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We are so filled with pride and self-sufficiency that there must come a point when God breaks us and casts us in complete dependence on His grace and resources. God often uses fear and desperate circumstances to bring us to an end of ourselves. Such was the case here in the life of Jacob. Remember that Jacob was a very powerful figure. Some think of him as the wimp in the kitchen while Esau was out hunting. But we have already seen Jacob flex his muscles to impress Rachel as he rolled the heavy stone away from the well-head. He also was quite the schemer and strategist. He was not afraid to match wits with Laban and more than hold his own. But as he anticipates his coming reunion with his brother Esau, he comes face to face with his fears and vulnerability. This was not a situation that he could handle on his own.


A. (:1) Divine Encounter

“Now as Jacob went on his way, the angels of God met him.”

Had just experienced deliverance from the threat of Laban; now he is about to face an even greater threat with much more uncertainty in the person of Esau and his assembled forces; how will he be received back into the Promised Land?

Very important for God to meet him and encourage him as he takes steps of obedience to return to Canaan

Hughes: Twenty years earlier when he had left Canaan on the run, “the angels of God” had met him (cf. 28:12), and now as he returned to Canaan, “the angels of God” (the same designation) again met him. . . a vast throng of angels because elsewhere the phrase describes a large camp (cf. 1 Chronicles 12:22).

Ligon Duncan: God had given him a word of promise the last time he had seen the angelic visitation. And God is calling on Jacob to be remembered of that word and to focus on that word of promise.

B. (:2) Divine Encouragement

“And Jacob said when he saw them, ‘This is God’s camp.’

So he named that place Mahanaim.”

Scott Grant: Jacob camped in this place (Genesis 31:25). The appearance of the angels causes Jacob to conclude that it’s not just his camp. It’s also God’s camp. In Genesis 28, he named the place where angels appeared to him Bethel, which means “House of God.” He names this place Mahanaim, which means “Two Camps.”



A. (:3-5) Preparation — Appeal for Favor in the Process of Seeking Reconciliation

1. (:3) Messengers Sent to Esau

“Then Jacob sent messengers before him to his brother Esau in the land of Seir, the country of Edom.”

Ligon Duncan: Geographically speaking, friends, there was absolutely no reason for Jacob to go the way he was going. Mount Seir was in the far south. Bethel was in the north. There was no need for him to go through the land of Esau. And so you need to understand that Jacob’s choice to meet his brother, Esau, at this time was a deliberate choice. He knew that their land bordered on one another. Sooner or later there was going to be an encounter with his brother, Esau. And he figured it might as well be sooner. He might as well go ahead and see if he can bury the hatchet with his brother. Jacob feels constrained to encounter his estranged brother now. After all, the meeting is going to come sooner or later.

2. (:4-5) Message Communicated to Esau

“He also commanded them saying, ‘Thus you shall say to my lord Esau: Thus says your servant Jacob, I have sojourned with Laban, and stayed until now; and I have oxen and donkeys and flocks and male and female servants; and I have sent to tell my lord, that I may find favor in your sight.’”

Parunak: He assumes the subservient position, calling him “lord” and himself “thy servant,” and asking “that I may find grace in thy sight,” the position of an inferior. He was willing to risk all to win the blessing by which he would be made lord over his brethren (27:29, 37), but God has now humbled him to the point that he is willing to subject himself to Esau. He effectively undoes the theft of the blessing that he carried out in ch. 27. Leupold: “Jacob, well aware of his pre-eminence as rooted in God’s blessing, is ready to concede to Esau every outward advantage and honour.” When we rest in God’s provision, we are freed from human strife.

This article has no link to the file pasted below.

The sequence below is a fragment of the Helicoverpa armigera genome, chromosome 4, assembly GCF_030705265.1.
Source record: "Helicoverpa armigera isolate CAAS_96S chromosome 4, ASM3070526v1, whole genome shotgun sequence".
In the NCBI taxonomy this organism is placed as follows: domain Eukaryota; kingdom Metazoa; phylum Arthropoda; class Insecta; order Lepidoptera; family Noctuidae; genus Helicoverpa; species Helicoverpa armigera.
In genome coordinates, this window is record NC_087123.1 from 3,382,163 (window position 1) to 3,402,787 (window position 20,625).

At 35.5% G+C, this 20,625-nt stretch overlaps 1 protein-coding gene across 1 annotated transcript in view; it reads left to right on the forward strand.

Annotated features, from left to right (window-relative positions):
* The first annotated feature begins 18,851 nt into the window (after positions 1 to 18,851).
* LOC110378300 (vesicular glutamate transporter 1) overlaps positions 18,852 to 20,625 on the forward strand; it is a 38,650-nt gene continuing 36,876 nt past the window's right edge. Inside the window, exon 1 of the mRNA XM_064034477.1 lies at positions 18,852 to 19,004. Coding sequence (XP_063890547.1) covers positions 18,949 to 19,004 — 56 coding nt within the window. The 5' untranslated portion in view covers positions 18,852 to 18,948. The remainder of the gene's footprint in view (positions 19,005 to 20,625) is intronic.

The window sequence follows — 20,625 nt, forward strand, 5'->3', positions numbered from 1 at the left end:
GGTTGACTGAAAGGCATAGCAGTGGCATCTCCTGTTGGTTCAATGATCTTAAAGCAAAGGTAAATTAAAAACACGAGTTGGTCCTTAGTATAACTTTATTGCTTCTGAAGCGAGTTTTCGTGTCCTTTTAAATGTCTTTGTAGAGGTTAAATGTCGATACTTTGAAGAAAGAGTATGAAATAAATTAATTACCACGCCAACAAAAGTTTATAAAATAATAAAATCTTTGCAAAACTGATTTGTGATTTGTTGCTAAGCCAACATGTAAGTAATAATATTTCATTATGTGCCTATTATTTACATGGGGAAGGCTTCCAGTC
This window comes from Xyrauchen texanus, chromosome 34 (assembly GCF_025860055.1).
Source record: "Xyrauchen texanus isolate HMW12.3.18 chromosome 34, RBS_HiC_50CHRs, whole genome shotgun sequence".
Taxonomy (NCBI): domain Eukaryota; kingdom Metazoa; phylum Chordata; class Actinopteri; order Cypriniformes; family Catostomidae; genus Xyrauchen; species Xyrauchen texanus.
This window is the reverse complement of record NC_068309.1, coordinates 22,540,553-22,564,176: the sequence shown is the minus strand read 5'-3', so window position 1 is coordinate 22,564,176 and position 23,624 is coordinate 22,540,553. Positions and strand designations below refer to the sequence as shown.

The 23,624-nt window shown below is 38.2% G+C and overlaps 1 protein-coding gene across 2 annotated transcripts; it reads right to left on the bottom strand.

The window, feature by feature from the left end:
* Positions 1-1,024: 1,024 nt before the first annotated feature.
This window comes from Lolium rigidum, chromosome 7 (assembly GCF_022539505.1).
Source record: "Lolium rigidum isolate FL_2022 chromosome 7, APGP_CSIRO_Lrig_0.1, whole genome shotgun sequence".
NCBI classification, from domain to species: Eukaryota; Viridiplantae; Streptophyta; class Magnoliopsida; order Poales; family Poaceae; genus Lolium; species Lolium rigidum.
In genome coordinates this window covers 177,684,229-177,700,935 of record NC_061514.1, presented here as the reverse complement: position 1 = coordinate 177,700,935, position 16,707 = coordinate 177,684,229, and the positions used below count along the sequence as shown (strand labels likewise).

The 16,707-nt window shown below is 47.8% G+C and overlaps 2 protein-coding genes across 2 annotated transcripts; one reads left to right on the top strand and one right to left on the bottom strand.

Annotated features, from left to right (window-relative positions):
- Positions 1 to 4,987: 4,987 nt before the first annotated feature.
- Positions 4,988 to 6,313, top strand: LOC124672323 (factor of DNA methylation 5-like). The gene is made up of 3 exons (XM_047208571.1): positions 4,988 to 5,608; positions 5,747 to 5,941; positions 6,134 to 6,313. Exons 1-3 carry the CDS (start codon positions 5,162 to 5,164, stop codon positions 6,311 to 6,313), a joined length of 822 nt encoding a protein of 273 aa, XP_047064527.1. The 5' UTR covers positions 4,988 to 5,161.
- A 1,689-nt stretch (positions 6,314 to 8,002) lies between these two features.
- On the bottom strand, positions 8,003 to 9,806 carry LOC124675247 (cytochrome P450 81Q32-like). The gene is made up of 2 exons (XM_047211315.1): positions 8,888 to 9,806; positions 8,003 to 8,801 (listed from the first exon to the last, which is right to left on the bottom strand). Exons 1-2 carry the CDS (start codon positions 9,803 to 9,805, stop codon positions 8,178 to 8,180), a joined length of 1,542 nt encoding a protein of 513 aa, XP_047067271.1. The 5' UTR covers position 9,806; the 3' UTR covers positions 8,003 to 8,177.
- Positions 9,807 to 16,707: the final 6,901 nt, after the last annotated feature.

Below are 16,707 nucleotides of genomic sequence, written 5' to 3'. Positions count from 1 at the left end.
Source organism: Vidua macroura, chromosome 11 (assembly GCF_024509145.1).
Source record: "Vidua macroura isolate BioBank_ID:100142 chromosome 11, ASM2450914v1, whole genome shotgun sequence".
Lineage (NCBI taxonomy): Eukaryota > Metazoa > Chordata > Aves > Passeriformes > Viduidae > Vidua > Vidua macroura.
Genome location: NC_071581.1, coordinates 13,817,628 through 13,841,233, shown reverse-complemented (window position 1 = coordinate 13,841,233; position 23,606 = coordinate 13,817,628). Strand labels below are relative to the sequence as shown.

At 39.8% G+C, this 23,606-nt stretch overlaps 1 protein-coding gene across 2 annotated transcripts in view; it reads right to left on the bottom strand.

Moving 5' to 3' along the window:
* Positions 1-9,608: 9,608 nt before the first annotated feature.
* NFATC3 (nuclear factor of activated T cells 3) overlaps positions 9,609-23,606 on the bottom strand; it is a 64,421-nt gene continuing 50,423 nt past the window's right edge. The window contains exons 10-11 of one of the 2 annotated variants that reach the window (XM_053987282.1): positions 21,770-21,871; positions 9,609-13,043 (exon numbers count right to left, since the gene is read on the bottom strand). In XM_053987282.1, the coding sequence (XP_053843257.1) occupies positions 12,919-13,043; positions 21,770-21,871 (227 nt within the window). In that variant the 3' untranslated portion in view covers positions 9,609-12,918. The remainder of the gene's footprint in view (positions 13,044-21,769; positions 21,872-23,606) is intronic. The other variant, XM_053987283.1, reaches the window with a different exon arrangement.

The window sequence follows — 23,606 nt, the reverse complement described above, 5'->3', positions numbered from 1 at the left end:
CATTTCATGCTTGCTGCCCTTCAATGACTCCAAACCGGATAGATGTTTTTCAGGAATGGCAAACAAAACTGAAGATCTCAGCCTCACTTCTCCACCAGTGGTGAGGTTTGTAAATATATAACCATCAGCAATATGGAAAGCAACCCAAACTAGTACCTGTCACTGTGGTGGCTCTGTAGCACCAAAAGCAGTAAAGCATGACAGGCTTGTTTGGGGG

Even when we face our fears head-on, there is no guarantee that we will experience inner peace and be able to confidently rest in the Lord.

Hughes: Jacob’s mention of his oxen, donkeys, flocks, and servants were more than a hint of his willingness to make reparations. Formerly larcenous, Jacob longed to make a generous payback to Esau.

B. (:6) Presumption of Revenge Only Feeds Our Fears

“And the messengers returned to Jacob, saying, ‘We came to your brother Esau, and furthermore he is coming to meet you, and four hundred men are with him.’”

Need to keep our eyes on the Lord rather than on the perceived threat that seems imminent.

C. (:7-8) Panic — Afraid of the Outcome and Devising Humanistic Escape Plans

“Then Jacob was greatly afraid and distressed; and he divided the people who were with him, and the flocks and the herds and the camels, into two companies; for he said, ‘If Esau comes to the one company and attacks it, then the company which is left will escape.’”

Where was Jacob’s confidence in the Word of God and His promised blessing?

Picture of a soul in conflict – “I believe . . . help my unbelief.”

The Lord has to break him of this habit of resorting to his own scheming and humanistic tactics.



A. (:9) I am Following Your Plan

“And Jacob said, ‘O God of my father Abraham and God of my father Isaac, O LORD, who didst say to me, Return to your country and to your relatives, and I will prosper you,’”

– We should not be afraid if we are in the center of God’s plan for our life;

– We need to draw strength from remembering God’s faithfulness to our forefathers in the faith;

– We need to put our confidence in the commands and promises of God

B. (:10) I Have Experienced Your Grace

“I am unworthy of all the lovingkindness and of all the faithfulness which Thou hast shown to Thy servant; for with my staff only I crossed this Jordan, and now I have become two companies.”

– We need to humbly confess our sinfulness and unworthiness;

– We need to remind ourselves of God’s past demonstration of faithfulness;

– We need to take stock of all of God’s many gracious blessings – “Count Your Blessings”

C. (:11) I Am Desperate for Your Deliverance

“Deliver me, I pray, from the hand of my brother, from the hand of Esau; for I fear him, lest he come and attack me, the mothers with the children.”

– Cry out to God who is your only refuge

– Acknowledge your legitimate fears